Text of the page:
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Midweek Musings: Is Andy Dalton Worth His Contract?

There have been a variety of responses to Andy Dalton's mega-contract, and depending on whether you're a TCU fan or a Bengals fan, you're view differs quite a bit.

Aaron Doster-USA TODAY Sports

As you've no doubt heard by now, Andy Dalton, our Rose Bowl hero and living legend, got paid in a big way Monday morning. He finalized a six-year, $115 million contract with the Cincinnati Bengals that makes him a part of the organization through 2020 (a year that seems much further off than it actually is, IMO).

As a Horned Frog fan, I was pumped when I heard the news. SHOW HIM THAT MONEY. After all, I think he's deserving of a big payday. He's the best quarterback in recent TCU history, and probably in everyone's Top 3 Horned Frog QBs of all time, alongside Davey O' Brien and Sammy Baugh.

However it seems like Bengals fans still have some reservations about their Red Rifle. I suppose that's a little justified, seeing how Dalton is 0-3 in his three playoff appearances. Cincinnati fans have probably replayed those three second-half interceptions over and over thinking about what kind of playoff run the Bengals could/should have gone on last season, and they've certainly voiced their opinions about Dalton since that point in time. However, that doesn't take away from the fact that Dalton has increased his passing yards and touchdown numbers in each of his first three seasons.

But as I was reading some of the things people were saying, I started to, naturally I think, get a little defensive on his behalf. After all, he's the Andy Dalton that brought a Rose Bowl trophy back to Fort Worth. He's the Andy Dalton that set every TCU passing record in the book. He's the Andy Dalton that was a true leader for those squads, and a genuinely nice guy to this day.

When I really got to thinking about it though, I started to remember the full story of Dalton's career at TCU. Looking back on it, I remembered the criticism that was thrown his way prior to that Rose Bowl year, despite the numbers he put up.

In his first season at the helm, the redshirt freshman Dalton carried the Horned Frogs to an 8-5 record and a Houston Bowl win over Houston. That season, Dalton set records for completions and attempts by a Horned Frog quarterback, while becoming one of only five TCU QBs all-time to throw for more than 2,000 yards in a single season (2,459). That yardage, by the way, was good for second best all-time. He had his ups and downs, as any freshman quarterback will, with wins over Baylor and SMU hindered by losses to Texas, BYU, and Utah. I distinctly remember a rather large TCU contingency wondering aloud whether the team would be better off sticking with Dalton, or if Marcus Jackson should get a shot.

Between his sophomore and junior seasons, Dalton lost three games while at the helm, to Oklahoma (Sooner redemption for 2005), Utah (Where I witnessed first hand the most confusing use of the "overrated" chant of all time) and Boise State (damn Fiesta Bowl).After the 2009 season Dalton was the Mountain West Offensive Player of the Year, an All-American, a finalist for the Manning Award, and he even received a few Heisman votes.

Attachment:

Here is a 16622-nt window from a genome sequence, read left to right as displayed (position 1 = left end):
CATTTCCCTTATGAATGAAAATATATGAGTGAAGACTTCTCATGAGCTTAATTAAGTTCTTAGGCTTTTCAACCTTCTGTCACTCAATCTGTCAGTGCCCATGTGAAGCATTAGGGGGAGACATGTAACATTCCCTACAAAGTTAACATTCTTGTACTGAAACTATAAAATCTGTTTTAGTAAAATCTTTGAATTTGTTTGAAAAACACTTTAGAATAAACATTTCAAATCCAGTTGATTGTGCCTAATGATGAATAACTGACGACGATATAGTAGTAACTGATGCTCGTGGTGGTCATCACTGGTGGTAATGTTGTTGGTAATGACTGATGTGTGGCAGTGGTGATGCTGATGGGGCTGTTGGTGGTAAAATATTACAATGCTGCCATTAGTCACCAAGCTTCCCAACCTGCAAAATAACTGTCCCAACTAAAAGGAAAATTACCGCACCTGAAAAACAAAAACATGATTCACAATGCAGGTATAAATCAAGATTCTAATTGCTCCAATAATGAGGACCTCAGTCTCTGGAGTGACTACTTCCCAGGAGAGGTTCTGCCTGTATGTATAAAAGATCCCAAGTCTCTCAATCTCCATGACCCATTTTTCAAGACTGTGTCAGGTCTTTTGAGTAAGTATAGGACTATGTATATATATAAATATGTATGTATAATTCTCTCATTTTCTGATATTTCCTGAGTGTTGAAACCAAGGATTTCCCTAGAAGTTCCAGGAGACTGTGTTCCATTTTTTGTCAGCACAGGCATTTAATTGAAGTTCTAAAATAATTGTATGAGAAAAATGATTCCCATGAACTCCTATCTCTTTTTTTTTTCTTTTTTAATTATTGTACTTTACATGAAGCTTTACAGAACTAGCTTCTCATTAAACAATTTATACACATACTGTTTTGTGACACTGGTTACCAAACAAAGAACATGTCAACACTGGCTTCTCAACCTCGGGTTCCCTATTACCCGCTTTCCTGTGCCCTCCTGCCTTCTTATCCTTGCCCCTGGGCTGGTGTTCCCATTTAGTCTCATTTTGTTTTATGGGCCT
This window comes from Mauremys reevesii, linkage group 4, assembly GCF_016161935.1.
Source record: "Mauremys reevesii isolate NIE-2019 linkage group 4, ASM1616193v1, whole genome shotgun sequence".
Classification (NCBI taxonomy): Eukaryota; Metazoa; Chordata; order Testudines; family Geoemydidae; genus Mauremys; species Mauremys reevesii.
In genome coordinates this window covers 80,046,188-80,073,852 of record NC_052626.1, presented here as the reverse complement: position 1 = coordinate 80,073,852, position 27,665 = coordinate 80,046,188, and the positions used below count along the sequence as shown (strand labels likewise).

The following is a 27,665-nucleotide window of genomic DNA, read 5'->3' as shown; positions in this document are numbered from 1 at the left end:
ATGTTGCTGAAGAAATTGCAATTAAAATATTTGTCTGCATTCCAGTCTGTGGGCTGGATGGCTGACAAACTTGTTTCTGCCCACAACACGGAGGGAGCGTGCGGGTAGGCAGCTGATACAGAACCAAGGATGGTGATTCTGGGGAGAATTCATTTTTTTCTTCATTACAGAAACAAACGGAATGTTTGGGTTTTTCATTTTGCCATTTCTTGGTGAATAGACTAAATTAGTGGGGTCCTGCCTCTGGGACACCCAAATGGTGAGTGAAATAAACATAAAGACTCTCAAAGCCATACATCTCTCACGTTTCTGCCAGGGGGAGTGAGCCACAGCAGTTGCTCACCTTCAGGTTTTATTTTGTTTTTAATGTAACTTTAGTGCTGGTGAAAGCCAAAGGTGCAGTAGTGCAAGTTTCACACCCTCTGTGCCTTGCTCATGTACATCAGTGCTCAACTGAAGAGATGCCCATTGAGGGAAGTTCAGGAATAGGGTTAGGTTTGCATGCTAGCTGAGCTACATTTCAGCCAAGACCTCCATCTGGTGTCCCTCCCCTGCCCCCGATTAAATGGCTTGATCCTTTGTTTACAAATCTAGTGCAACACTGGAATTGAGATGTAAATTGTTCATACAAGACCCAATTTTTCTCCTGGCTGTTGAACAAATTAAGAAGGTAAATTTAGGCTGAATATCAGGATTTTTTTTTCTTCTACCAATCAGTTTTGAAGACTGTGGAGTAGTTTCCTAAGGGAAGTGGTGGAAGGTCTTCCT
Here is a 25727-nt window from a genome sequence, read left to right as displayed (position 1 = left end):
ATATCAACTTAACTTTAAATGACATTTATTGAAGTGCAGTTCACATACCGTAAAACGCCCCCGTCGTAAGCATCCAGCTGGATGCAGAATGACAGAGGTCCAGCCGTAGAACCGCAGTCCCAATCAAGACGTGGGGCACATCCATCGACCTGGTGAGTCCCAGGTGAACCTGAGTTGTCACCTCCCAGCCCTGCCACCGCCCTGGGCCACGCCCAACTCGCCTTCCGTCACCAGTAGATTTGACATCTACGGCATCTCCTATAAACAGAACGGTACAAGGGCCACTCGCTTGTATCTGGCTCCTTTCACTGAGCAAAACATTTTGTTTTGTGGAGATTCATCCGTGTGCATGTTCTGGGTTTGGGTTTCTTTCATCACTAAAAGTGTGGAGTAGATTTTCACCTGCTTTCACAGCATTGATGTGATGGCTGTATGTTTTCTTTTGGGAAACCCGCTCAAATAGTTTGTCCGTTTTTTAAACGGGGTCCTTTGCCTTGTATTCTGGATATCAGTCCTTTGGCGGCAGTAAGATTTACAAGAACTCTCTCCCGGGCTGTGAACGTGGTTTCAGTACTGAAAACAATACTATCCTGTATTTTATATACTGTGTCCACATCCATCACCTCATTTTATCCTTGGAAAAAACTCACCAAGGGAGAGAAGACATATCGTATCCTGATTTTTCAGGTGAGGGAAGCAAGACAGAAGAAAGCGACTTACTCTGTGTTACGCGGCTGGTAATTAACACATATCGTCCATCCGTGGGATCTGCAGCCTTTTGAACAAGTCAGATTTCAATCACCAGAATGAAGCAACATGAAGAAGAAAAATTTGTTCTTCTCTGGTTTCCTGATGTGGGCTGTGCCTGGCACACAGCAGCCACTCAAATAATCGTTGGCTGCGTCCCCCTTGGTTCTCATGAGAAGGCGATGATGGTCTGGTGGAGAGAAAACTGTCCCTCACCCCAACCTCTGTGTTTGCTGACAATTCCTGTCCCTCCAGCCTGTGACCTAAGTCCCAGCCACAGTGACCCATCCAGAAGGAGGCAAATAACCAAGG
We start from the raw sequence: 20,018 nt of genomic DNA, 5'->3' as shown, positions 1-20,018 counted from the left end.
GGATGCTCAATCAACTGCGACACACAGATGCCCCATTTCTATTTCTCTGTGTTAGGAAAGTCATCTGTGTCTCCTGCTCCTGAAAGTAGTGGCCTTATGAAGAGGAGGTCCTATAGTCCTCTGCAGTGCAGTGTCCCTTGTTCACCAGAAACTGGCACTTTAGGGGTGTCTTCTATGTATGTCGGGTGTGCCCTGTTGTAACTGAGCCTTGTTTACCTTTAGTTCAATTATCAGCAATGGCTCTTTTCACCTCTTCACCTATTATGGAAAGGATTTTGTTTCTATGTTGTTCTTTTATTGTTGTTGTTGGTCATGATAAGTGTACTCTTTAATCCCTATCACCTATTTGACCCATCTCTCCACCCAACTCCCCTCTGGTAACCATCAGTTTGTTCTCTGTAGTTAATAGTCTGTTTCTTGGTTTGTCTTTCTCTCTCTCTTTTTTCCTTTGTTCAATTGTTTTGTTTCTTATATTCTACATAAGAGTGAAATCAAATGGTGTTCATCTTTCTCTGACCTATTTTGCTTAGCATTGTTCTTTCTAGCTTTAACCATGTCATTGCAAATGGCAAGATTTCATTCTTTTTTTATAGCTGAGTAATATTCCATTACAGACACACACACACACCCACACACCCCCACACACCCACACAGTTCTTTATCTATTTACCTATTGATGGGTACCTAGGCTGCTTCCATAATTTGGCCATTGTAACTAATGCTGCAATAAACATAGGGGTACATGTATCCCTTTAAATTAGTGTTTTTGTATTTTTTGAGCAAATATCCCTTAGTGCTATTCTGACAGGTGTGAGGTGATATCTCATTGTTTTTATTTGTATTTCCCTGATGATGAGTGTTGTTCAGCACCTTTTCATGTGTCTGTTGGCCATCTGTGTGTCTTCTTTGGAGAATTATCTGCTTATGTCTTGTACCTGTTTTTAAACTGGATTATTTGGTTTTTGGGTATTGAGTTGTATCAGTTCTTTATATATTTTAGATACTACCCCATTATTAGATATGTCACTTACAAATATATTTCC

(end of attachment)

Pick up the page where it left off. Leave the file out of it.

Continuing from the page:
After the Boise loss, though, the doubters remained. Can Dalton win the big game? When it really, really matters?

Of course, for Horned Frog fans those questions were answered with a resounding yes on January 1, 2011.

Now let's place that career arc next to Dalton's time in Cincinnati and be astounded by the similarities.

In his rookie year with the Bengals, Dalton had one of the best statistical years for a rookie quarterback of all-time (while simultaneously being overshadowed by the record breaking season Cam Newton had in Carolina) as he led Cincinnati to a 9-7 record and just their third playoff appearance since 1991. However, a playoff loss to the Texans left a bad taste in people's mouths, and Bengals fans wondered if Dalton was really the answer.

His second season saw the Bengals improve their record to 10-6 and reach a second straight playoff appearance (for the first time since 1982). Meanwhile, his passing yards increased from 3,398 his rookie season to 3,669, his touchdowns increase from 20 to 27, and his completion percentage rise from about 58% to just over 62%. Another playoff loss to the Texans, though, had Bengals fans hoping that Cincinnati would draft someone who could win a big game.

Last season, Dalton once again helped the Bengals increase their record to 11-5, they made the playoffs for the third consecutive season (for the first time in team history), and Andy threw for 4,293 yards (7th most in the league) and 33 touchdowns (3rd most in the league). However, an awful second-half against San Diego negated all of that.

All that to say this: Andy Dalton's first three seasons at TCU were all riddled with doubt and question marks despite his putting up great numbers. We're now seeing a repeat of the same situation happening in Cincinnati. Bengals fans, like TCU fans, were quick to forget the lean years, as expectations had a reason to climb for the first time in a decade.

So, while it may not seem like Dalton is worth it at this point, know this. If his fourth year at the helm of the Bengals resembles anything similar to his last year with the Frogs, Bengals fans should get ready for quite the ride.

So is he worth the contract? I say yes, because as TCU fans can verify, life without Dalton can straight up suck.